It’s something of a coup for Nokia, winning validation from a player of Vodafone’s scope. Although, you could argue, as Ovum suggested, that Vodafone may be more interested in the control it can exert over Nokia’s service provision aspirations.

If you want some more big stuff, the Mobile Data Association this week revealed that UK mobile users send more than one billion text messages a week. Which is more than the total number sent here in 1999. The monthly total for September, said the MDA, was 4,825,000,000, which is up 25 per cent year on year, and looks set to bust a forecast or two.

It won’t be long before all of those messages, and billions of others around the world, are passing before the All Seeing, Ad-serving Eye of Google, as the webmonster’s handset play (stage 1) was unveiled this week.

In 2005 Google gobbled up a little known mobile software firm called Android, founded by Andy Rubin. Rubin was the man who launched Danger Inc, and thrust the Hiptop and the Sidekick onto an unsuspecting – and largely uninterested – world of consumers. Android has been in development at Google ever since, and emerged gleaming from the underground bunker this week.

It’s a ‘software stack’, comprising an OS, some middleware, a user interface and a bunch of applications. So who’s going to use it?

Google’s no dumb-bum and wouldn’t leave a thing like that to chance, so it’s engineered another creation: The Open Handset Alliance. This is a group of operators, handset vendors, chip-mongers and software houses whose collective mission is to “accelerate innovation in mobile and offer consumers a richer, less expensive, and better mobile experience,” according to the group’s website, which also lists all the members.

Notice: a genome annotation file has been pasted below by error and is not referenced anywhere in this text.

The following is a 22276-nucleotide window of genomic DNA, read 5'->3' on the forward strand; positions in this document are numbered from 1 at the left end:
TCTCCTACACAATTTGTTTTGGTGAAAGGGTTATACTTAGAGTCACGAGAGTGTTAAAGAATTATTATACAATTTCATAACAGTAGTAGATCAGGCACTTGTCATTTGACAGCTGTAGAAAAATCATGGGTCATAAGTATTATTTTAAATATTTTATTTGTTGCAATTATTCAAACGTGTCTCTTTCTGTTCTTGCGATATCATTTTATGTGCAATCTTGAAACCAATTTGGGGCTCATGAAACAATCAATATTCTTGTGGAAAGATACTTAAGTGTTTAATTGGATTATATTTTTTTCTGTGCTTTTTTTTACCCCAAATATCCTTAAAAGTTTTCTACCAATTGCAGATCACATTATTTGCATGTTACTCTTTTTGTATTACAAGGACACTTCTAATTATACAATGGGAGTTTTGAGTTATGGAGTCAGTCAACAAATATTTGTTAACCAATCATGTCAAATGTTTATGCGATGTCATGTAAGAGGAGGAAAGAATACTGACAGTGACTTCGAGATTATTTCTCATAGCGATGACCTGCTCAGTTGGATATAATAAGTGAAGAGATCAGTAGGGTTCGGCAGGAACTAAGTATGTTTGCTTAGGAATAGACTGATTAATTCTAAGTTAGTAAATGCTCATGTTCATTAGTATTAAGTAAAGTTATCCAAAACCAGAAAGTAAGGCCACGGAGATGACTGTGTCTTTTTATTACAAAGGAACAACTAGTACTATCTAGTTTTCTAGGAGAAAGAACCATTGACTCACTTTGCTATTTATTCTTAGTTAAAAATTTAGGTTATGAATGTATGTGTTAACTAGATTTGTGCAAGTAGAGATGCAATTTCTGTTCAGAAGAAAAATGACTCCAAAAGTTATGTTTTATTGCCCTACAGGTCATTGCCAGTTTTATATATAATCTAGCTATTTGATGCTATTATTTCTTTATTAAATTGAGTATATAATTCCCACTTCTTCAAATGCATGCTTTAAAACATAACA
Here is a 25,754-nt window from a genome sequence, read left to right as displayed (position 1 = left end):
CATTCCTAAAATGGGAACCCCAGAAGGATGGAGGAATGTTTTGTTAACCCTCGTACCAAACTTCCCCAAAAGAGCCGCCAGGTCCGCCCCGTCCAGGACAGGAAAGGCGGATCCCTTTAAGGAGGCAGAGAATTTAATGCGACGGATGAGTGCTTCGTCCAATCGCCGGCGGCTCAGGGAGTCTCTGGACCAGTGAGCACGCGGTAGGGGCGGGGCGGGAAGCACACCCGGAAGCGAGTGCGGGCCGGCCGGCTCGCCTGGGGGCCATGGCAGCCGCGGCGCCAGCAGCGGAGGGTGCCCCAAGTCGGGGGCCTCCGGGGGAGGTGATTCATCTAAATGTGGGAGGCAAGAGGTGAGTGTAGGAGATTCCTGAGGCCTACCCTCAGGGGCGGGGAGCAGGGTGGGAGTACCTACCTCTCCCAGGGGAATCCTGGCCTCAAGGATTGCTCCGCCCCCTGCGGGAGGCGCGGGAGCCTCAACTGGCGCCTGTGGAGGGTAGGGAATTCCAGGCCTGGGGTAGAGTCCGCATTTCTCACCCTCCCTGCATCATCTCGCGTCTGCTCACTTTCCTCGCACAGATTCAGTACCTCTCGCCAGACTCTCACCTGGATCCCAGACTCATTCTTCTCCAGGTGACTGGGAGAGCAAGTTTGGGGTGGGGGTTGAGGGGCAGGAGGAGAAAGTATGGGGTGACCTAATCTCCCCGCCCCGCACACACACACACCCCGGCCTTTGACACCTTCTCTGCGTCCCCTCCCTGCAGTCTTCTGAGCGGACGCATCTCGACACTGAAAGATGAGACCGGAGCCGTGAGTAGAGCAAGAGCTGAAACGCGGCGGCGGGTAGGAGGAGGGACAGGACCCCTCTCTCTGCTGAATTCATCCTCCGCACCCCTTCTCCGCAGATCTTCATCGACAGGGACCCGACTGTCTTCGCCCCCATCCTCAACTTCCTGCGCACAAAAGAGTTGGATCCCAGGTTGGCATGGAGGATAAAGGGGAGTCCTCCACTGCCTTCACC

Naturally Google wouldn’t own up to having created the OHA (yes! another acronym) all on its own. If it offered anything other than a ‘no comment’ every time the Informer got in touch with it, Google would probably say that the grouping was born out of a shared vision of blah, a mutual desire to blah and a universal realisation that blah-di-blah-di-blah-blah. But the sole purpose of the OHA in the initial stages is to build on Android, which Google owns.

Motorola is hardly a surprise inclusion from the manufacturer side of the fence. With the US firm having publicly committed to Linux as its OS of choice (on which Android is based), and despite it buying a stake in UIQ out of Sony Ericsson’s suitcase, the Informer fully expects to see a RAZR Android in the not too distant future.

Other vendors along for the ride include Samsung and HTC. Noticeably absent is Nokia, which will want to keep Android away from its 40 per cent market share. And yet, the Finnish firm was all smiles when the OHA was announced.

“It’s a positive development, in that another big company is publicly recognising the importance of mobility,” said Kari Tuutti, director of communications for the Multimedia unit at Nokia. “The [Open Handset] Alliance is promoting openness, which is something we all agree on, along with an agreed set of standards and giving the consumer more choice,” he said, “so in terms of motivation, we are aligned.”